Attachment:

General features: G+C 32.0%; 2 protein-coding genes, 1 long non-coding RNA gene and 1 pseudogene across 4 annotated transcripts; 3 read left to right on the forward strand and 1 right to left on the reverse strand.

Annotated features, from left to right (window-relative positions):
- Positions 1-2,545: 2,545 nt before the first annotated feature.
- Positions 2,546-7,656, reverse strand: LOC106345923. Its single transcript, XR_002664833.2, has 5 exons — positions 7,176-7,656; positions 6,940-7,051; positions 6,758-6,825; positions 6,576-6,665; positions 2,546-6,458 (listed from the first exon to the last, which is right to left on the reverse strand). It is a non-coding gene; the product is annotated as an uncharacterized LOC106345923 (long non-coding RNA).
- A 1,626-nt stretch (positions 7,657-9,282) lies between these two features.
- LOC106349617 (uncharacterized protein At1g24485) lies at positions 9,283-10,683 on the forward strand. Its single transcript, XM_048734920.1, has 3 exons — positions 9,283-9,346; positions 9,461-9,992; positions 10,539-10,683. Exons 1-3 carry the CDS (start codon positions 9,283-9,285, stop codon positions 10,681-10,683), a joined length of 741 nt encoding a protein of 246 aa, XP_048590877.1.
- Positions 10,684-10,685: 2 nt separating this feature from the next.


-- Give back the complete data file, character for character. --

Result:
General features: G+C 32.0%; 2 protein-coding genes, 1 long non-coding RNA gene and 1 pseudogene across 4 annotated transcripts; 3 read left to right on the forward strand and 1 right to left on the reverse strand.

Annotated features, from left to right (window-relative positions):
- Positions 1-2,545: 2,545 nt before the first annotated feature.
- Positions 2,546-7,656, reverse strand: LOC106345923. Its single transcript, XR_002664833.2, has 5 exons — positions 7,176-7,656; positions 6,940-7,051; positions 6,758-6,825; positions 6,576-6,665; positions 2,546-6,458 (listed from the first exon to the last, which is right to left on the reverse strand). It is a non-coding gene; the product is annotated as an uncharacterized LOC106345923 (long non-coding RNA).
- A 1,626-nt stretch (positions 7,657-9,282) lies between these two features.
- LOC106349617 (uncharacterized protein At1g24485) lies at positions 9,283-10,683 on the forward strand. Its single transcript, XM_048734920.1, has 3 exons — positions 9,283-9,346; positions 9,461-9,992; positions 10,539-10,683. Exons 1-3 carry the CDS (start codon positions 9,283-9,285, stop codon positions 10,681-10,683), a joined length of 741 nt encoding a protein of 246 aa, XP_048590877.1.
- Positions 10,684-10,685: 2 nt separating this feature from the next.